Hyper futuristic cellphone concepts are usually the province of student competitions. But Motorola tasked designers from its offices around the world to create a visionary cellphone replacement, and here are the results.
As Core 77 reports, the effort was part of an organization wide effort to push a "design mythology": That is, a set of "universal aspirations" that might lend Motorola a coherent vision for product development, which it has sorely lacked (witness how the company has lurched from near-perfect designs like the PEBL to various half-hearted, easily forgotten products). So it tasked 31 designers around the globe to spend a portion of their time working on "Motorola 2033." They were asked to explore seven plausible technology developments, each of which are perhaps 25 years away from being commonplace:
-- Communication could be ambient, always on and people could live online
-- Computers and mobile devices could be embedded in the ordinary
-- "Using Software" could vanish; only interface and human interaction would remain
-- Device interaction could become natural, predictive, and fluid so people could be free to relax
-- Molecular manufacturing could revolutionize production
-- Technology could outpace the brain's ability to absorb, intelligent 'agents' filter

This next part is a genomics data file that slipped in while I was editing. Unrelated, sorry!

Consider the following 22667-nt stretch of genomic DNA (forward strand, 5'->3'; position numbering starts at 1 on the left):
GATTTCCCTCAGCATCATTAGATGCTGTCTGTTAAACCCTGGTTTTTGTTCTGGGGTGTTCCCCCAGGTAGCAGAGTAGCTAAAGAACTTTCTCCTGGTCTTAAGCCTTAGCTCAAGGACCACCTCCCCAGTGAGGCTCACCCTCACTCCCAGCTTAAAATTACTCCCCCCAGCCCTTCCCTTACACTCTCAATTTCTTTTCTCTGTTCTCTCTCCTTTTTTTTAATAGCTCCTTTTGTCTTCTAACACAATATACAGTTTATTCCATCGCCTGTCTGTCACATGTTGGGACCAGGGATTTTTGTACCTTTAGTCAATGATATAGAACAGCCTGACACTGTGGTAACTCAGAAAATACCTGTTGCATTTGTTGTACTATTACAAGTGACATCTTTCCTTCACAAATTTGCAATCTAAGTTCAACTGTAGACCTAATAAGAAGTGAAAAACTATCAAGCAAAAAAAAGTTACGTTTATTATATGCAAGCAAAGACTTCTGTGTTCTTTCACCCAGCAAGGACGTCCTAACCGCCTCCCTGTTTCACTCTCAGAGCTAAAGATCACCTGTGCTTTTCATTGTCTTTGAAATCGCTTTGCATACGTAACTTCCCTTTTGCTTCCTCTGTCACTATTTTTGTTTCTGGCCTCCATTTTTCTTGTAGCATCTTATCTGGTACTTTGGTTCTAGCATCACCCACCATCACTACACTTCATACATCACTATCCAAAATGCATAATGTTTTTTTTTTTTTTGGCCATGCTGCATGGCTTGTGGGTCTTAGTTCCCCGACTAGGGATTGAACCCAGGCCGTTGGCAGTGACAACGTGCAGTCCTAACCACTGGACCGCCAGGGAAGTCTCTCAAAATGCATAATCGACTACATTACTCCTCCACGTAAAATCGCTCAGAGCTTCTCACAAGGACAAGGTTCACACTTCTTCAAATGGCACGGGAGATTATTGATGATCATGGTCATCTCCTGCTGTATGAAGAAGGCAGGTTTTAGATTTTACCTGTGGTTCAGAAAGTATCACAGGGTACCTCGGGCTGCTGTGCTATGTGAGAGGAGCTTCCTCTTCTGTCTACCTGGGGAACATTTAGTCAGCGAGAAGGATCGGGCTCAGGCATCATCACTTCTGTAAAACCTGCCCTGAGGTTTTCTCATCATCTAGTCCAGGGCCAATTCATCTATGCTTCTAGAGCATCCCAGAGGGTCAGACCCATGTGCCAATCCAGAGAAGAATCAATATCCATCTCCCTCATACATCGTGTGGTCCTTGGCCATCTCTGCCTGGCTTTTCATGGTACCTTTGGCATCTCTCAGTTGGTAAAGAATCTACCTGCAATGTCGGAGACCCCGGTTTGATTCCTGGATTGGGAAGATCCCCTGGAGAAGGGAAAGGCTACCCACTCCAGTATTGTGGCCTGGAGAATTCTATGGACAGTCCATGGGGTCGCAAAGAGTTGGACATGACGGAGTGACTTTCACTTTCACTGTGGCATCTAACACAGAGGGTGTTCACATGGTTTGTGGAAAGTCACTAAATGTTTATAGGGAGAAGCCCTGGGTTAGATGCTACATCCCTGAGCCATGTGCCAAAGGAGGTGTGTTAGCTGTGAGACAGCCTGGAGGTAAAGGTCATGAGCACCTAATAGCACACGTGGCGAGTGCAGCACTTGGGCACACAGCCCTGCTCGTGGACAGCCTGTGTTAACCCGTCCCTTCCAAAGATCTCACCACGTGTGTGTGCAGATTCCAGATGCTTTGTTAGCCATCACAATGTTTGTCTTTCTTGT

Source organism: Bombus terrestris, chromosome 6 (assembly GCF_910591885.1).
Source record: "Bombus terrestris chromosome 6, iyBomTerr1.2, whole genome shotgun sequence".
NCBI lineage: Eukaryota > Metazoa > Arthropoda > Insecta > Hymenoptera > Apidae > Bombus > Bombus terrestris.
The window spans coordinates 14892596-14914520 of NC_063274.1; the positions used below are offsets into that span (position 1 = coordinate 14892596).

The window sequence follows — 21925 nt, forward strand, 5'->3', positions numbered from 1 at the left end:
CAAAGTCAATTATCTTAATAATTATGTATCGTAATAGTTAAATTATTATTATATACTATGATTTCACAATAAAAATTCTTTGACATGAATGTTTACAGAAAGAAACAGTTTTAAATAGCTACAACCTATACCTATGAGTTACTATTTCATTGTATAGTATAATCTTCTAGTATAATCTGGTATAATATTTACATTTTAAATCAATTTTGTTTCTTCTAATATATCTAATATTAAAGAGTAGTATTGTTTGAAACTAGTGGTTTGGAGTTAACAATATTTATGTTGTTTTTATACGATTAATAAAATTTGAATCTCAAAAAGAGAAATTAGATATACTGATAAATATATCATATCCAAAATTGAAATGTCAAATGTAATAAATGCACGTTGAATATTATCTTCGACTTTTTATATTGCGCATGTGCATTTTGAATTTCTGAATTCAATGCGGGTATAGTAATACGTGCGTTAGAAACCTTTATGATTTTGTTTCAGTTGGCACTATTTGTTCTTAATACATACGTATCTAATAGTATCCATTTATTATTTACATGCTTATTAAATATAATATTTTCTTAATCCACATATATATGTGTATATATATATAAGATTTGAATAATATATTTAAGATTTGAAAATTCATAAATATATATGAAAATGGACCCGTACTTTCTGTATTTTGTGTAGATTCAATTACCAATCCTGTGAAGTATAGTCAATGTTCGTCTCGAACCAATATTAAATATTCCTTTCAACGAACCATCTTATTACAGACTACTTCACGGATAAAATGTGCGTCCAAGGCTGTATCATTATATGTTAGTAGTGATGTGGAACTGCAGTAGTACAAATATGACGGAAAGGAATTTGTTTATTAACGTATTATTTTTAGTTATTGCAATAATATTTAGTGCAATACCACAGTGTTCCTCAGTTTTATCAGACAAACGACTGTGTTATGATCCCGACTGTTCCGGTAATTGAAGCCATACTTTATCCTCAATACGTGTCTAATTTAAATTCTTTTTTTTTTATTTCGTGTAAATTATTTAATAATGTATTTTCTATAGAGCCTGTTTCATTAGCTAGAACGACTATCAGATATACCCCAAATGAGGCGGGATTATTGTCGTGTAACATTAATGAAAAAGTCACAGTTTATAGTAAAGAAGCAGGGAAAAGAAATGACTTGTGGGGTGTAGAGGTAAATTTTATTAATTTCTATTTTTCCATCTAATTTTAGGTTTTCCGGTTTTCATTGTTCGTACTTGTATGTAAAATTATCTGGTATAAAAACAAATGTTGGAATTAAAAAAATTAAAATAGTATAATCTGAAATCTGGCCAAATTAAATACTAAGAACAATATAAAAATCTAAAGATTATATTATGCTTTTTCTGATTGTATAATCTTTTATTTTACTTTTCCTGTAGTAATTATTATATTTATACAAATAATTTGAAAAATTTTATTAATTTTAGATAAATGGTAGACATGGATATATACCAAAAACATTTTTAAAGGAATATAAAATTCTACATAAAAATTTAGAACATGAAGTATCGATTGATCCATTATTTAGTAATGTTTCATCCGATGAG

-- Objects could access "The Cloud" at will
This resulted in three designs.
1. The U.K. office proposed a prosthesis that mounts in the ridge of the nose, and which overlays the wearer's vision with virtual information about the people and places they're looking at. Thus, it makes the increasingly popular concept of "augmented reality" ubiquitous and always on:
2. The North American office produced Origami: A cellphone that's more of a transformer, with functions that vary based on shape. The user interaction becomes pure fun, as you fold and crease the device to access the various features:
3. Communidad from South America seems well within reach: The wafer-thin device would project information and touchscreens on any surface (note that a "virtual keyboard," which is just light projected onto a surface is already here, while pico projectors are currently seeing rapid advances):
[Via Core 77, which has more of the concepts]